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Society for hundreds of years has told women to be hairless.
Until recently women are rarely ever shown with any hairy bits anywhere in the media. I certainly never braved my pits in public. (Until now).
But slowly people and brands have started to challenge what is seen as ‘normal’ - although we still have a long way to go.
As a pakeha woman, the westernised ideal of hairlessness has been the standard I’ve tried so hard to meet.
Billions of dollars every year is spent telling me how I should look, behave and dress.
But the women of New Zealand are all kinds of body shapes, types and have various amounts of hair.
So I got off my hairy butt and went out to find some other women to tell me how – their ethnicities, cultures, upbringings and religions impacted their decisions around body hair.
Firstly I heard from Ana Mcallister, she’s a artist writer, Instagram influencer and a body positive wahine Māori -@Nope.thank.you.very.much
There has been a lot of mahi around wahine and the decolonisation of their periods. Ana said there isn’t the same focus on this in terms of body-hair but it’s definitely on the rise around beauty standards as a whole.
She said there was no shame or whakama around body hair until colonisation came on the scene.
As part of her decolonisation and acceptance of bodies she chooses to grow it all out and make it sexy.
“Disrupting that by doing things that they would consider gross or unfeminine or not sexually attractive is a way to disrupt that whole system of how we’ve been represented for 251 years...”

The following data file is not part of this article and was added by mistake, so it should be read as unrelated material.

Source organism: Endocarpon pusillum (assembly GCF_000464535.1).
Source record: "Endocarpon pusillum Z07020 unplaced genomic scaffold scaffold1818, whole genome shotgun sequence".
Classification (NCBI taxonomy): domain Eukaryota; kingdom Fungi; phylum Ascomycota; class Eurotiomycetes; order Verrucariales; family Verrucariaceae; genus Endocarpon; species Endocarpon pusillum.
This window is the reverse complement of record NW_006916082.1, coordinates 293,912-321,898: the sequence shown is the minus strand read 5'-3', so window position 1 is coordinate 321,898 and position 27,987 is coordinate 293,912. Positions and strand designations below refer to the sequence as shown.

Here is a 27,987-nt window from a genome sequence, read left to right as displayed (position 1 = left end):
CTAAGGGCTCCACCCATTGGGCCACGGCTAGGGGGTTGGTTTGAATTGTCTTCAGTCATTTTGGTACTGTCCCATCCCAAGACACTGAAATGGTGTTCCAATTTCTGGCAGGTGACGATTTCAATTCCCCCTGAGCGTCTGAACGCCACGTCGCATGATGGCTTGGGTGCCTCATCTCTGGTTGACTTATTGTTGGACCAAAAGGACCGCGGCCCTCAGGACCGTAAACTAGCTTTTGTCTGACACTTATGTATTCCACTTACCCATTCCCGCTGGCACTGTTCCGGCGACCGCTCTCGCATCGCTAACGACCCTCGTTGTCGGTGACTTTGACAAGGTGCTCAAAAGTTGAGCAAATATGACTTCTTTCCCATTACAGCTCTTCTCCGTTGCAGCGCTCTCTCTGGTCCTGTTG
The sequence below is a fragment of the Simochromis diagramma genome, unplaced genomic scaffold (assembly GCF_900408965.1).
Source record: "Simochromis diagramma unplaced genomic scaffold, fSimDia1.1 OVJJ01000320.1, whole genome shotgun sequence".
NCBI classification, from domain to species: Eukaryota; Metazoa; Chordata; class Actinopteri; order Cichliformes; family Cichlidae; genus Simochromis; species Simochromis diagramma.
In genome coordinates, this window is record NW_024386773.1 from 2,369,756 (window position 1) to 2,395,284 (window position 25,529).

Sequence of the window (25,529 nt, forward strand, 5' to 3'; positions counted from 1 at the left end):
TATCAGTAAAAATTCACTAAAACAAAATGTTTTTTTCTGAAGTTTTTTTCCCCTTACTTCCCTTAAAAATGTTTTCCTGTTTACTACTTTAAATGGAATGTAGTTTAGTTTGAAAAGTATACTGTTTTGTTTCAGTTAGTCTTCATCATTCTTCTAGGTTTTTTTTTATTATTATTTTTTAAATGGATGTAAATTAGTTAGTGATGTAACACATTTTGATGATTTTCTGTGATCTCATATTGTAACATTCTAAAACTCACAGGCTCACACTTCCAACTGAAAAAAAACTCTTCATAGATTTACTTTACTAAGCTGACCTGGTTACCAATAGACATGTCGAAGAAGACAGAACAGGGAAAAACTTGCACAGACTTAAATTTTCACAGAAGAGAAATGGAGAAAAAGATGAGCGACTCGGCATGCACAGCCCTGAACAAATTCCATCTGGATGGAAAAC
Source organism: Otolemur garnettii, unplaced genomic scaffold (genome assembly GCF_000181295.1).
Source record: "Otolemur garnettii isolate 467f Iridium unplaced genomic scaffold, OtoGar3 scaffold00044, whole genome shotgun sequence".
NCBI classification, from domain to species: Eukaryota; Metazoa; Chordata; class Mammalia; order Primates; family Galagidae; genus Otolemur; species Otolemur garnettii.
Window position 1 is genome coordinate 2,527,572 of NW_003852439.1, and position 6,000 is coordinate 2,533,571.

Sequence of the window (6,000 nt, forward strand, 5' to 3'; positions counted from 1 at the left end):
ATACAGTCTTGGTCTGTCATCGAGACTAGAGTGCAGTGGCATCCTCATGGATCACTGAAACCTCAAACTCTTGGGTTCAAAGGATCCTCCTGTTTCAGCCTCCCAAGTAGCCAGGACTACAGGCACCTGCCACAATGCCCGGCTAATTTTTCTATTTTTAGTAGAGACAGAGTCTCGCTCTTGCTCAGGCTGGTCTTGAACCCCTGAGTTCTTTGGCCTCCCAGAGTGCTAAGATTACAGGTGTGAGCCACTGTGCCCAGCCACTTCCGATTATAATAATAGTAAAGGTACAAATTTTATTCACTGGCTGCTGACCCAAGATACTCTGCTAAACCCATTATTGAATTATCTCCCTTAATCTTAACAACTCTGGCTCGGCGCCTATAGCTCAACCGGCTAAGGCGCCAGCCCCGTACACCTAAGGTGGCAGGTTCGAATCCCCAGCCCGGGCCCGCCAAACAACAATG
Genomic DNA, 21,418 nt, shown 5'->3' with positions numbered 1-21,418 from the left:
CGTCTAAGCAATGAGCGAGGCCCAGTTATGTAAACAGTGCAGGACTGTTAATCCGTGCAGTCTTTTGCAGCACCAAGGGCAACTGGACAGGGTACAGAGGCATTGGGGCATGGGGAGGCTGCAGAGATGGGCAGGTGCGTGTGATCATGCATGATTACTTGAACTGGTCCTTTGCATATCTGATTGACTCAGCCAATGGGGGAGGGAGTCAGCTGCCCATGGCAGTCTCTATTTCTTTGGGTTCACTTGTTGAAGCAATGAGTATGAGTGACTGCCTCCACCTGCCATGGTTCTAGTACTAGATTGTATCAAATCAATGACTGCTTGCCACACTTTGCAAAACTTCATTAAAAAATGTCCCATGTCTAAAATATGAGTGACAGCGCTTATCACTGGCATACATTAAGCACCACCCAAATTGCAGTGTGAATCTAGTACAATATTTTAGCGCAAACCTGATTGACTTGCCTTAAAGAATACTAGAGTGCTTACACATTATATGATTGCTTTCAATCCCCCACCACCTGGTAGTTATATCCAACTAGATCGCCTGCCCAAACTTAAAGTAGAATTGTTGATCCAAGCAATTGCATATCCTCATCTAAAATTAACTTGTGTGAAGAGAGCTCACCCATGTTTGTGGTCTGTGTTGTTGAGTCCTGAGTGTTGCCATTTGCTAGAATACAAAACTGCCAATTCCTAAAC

Talking to her, about how she embraces her body, made me feel instantly better and more sexy in mine.
But what we choose to do is not always about beauty, for some people it is religious.
Anjum Rahman is someone we hear from on topics about hate speech, terrorism or the Christchurch Mosque attacks.
But in this instance, I got to hear her most wonderful giggle as we talked about what her body hair means to her and her faith.
Muslim men and women are both required to remove their armpit and public hair. It’s not gendered, it’s just about keeping clean and following the religion.
“As long as you can’t wrap it around your finger it’s okay...”
It’s not scientific, but it’s the measurement some people go by to know when they need a trim...
Others whip it off completely, one is Muslim beautician Regina Bratoeva, a true expert when it comes to removal.
She said in her community, it’s not taboo, they talk about it and it starts at a very young age.
“I had my first wax before the age of 12.
“There is a common understanding that if you wax early then you will destroy the follicle and it will not grow.
“So mothers are considered to be doing their daughters a favour.”
Mava now removes everything she can, and does a lot of it herself – but if anyone ever noticed as she was growing up she always had a plan.
“My tactic has always been to be like ‘oh I’m Iranian’ I used it, it was novel enough, people didn’t really know what that meant but they accepted it.”
“I’m at a place now where I don’t want to be super hairy, but I’m not ashamed that I have to maintain a non-hairiness.”
Body hair is something that we know gets a visceral reaction from lots of people.
It’s polarising, it makes people feel uncomfortable, but it’s not really something we can choose to grow or not – it's just there. We only have the option to remove it.
My body hair is now 6 weeks long, and for right now, I’m keeping it. It might not stay forever, but today I feel proud of the thick black hairs poking out under my singlet.
There’s been days I’ve felt horrendous when I look in the mirror, and others where I’ve had the best conversations of my life.
My friends are supportive, and men have still found me attractive -- Only one has been scared off by my armpits...
Being so vulnerable and honest has given me a power I haven’t felt before.
I think I’ll call it acceptance.
And hopefully this will help you find that too.